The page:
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sleepwello'nights

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About sleepwello'nights

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  1. So after Brexit what duty would a british shopper have to pay for those categories of beef imported from other countries? I'm not really interested in what a French restaurant, presumably in France, would have to pay.
  2. sleepwello'nights

    Chavvy young lads in brand new top cars

    I enjoy driving my new car. I can afford it, I know it will depreciate and I know roughly how much that will be over the four or five years I choose to keep it. Why does it bother you so much that's how I choose to spend my money? What's the phrase I should use to describe you? How about inverted snob.
  3. Agree. As the cliches say: "Survival of the fittest", "It's a dog eat dog world".
  4. Of course we do depend on the cooperation of those around us. Even so I doubt a Mad Max scenario would ensue, unless the TFHatters are correct
  5. She's absolutely right with that analysis. The problem I can't grasp is what all this stored money represents after the debtor has gone and the creditor is no longer under an obligation to him. Kinda fits in well with the probate thread discussion on inheritance tax.
  6. Neither could I. I could however dig a small hole put a potato in it, maybe water it from time to time if there was no rain, and a few months later after the plant has flowered dig up some more potatoes that had miraculously grown from the original potato I had put into the hole in the ground. We may not be as helpless as we think we are.
  7. There is a healthy looking beggar who sits in our local shopping centre for hours every day, he may well be happy to do so day in day out. Would you say he has real wealth? I doubt even a monk would say that. The monks probably worked towards a purpose. The steps towards attaining that purpose could count as real wealth. Thinking about the question what is real wealth, well I would say thinking about how most people in this country go about their every day lives that we have real wealth in the infrastructure we all use and share with each other, the relative safety in which we live, the fact that most of us have enough to eat, clothes to wear, shelter, heating, education, health care, the shared society we live in.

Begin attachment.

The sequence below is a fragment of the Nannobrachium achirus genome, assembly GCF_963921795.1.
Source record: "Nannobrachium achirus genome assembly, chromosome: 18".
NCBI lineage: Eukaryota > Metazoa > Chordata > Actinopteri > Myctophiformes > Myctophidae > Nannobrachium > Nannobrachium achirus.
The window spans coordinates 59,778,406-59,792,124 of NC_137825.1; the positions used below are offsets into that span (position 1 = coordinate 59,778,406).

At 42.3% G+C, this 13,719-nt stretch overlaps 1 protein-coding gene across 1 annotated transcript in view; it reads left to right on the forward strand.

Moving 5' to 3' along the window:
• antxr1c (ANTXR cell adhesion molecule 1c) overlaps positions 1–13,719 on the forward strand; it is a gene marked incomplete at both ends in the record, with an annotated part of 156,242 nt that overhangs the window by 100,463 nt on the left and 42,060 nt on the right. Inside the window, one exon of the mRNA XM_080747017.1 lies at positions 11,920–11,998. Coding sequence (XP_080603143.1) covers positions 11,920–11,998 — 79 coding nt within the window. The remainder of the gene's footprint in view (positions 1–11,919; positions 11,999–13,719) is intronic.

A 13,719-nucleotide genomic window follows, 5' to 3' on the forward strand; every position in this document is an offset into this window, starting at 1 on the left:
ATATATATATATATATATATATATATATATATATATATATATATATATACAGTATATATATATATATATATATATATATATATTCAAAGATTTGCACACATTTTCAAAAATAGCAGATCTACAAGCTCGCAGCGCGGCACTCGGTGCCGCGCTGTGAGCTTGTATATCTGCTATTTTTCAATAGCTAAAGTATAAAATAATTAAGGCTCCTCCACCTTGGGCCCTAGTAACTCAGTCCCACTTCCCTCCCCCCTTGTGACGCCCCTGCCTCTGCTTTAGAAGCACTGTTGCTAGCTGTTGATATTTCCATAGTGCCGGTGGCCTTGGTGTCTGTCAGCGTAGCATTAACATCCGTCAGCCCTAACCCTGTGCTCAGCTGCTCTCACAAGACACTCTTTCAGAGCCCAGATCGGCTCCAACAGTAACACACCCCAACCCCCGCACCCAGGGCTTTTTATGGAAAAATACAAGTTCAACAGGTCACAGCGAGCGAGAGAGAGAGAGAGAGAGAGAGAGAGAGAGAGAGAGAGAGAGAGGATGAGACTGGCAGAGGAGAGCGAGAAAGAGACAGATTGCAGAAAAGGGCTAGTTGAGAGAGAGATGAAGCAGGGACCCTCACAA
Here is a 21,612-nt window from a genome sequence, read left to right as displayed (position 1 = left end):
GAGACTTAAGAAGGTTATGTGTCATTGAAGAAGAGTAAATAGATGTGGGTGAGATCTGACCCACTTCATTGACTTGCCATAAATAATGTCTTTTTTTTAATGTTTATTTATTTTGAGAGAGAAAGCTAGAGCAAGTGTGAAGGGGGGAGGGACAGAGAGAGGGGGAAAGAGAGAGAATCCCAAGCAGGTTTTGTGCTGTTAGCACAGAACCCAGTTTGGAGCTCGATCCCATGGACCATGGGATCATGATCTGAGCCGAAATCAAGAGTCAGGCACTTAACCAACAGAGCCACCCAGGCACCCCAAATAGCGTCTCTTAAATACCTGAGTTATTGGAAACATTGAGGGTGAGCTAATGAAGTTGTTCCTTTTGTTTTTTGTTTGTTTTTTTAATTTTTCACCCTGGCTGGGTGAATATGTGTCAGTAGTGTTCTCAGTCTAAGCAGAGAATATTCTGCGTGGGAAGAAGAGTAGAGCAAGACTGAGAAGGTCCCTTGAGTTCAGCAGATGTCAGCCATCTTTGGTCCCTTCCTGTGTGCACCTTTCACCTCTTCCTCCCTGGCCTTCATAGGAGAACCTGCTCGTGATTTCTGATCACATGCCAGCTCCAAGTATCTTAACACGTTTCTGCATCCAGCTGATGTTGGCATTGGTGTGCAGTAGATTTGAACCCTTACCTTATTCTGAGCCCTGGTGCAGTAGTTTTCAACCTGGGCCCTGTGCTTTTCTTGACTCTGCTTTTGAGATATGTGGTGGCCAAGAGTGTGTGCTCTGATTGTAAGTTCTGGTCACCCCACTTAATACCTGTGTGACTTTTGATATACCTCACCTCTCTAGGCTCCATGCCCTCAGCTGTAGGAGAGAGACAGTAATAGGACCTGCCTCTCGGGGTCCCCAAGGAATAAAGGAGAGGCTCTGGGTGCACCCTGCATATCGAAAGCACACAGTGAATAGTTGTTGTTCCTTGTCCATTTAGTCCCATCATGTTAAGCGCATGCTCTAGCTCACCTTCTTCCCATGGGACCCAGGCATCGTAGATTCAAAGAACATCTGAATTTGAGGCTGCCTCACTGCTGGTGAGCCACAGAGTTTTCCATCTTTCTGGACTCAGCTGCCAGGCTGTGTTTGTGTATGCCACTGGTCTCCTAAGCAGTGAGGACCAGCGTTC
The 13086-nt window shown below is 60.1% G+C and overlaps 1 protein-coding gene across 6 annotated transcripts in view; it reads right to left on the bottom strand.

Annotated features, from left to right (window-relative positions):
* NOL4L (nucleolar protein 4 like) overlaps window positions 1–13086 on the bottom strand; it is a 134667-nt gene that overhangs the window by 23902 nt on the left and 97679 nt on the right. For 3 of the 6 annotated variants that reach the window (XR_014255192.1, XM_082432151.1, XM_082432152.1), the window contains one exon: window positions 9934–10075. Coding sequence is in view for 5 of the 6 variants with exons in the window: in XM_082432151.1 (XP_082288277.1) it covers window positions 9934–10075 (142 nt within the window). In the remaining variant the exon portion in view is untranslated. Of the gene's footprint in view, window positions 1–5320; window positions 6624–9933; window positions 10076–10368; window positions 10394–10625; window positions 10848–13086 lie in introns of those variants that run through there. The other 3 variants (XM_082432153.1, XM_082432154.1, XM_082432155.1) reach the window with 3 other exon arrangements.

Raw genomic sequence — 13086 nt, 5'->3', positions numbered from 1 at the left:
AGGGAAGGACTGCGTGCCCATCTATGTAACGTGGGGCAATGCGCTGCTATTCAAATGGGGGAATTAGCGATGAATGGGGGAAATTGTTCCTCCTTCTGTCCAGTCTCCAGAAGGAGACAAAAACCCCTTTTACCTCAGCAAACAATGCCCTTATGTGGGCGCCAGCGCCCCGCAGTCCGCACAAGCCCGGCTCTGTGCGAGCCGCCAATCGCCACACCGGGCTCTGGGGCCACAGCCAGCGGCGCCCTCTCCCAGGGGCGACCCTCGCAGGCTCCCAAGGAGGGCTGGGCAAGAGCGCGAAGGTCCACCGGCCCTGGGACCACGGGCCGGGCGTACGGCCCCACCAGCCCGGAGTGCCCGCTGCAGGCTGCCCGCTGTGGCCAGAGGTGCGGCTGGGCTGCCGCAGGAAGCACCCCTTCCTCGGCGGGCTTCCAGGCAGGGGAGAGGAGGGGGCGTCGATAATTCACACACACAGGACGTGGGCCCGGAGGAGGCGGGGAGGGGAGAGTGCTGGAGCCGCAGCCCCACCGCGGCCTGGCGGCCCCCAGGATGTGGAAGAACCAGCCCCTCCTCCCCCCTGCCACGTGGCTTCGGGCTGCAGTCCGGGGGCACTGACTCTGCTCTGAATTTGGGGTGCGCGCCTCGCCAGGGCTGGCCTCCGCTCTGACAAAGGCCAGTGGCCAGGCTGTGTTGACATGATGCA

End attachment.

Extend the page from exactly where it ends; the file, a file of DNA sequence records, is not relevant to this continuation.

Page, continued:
8. sleepwello'nights

    Probate tax merged

    A close relative of mine leads a very frugal life. She buys all her clothes from charity shops, all the food she consumes is purchased from the reduced aisle in the supermarket, she drives an old car and only drives when walking or public transport is impractical. She doesn't wear make up or have her hair done until it is absolutely necessary. She doesn't go on holiday, days out, the theatre, restaurants. She saves all the money she can. She always pleads poverty but in reality we know she must have a very large sum saved. We're sure she's the poorest multi millionaire we know. We ask why she doesn't spend some money and get some pleasure and enjoyment from it. Her reply is I must leave it to my children to make their lives easier when I'm not here. We tell her that most of her estate will be taxed at 40% when she dies. It makes no difference she simply wants to save as much as she can. She can't see the futility of her life I think it would serve her right if IHT was 100%. On the other hand I want whatever I leave my children to be untaxed.
  9. I know. It's a wonder I'm still alive, what with all the conditions I'm suffering from. Doctors have never correctly diagnosed a single one of all those life threatening conditions that a quick google throws up I'm suffering from or about to succumb to, and then...........................................................................................................................
  10. sleepwello'nights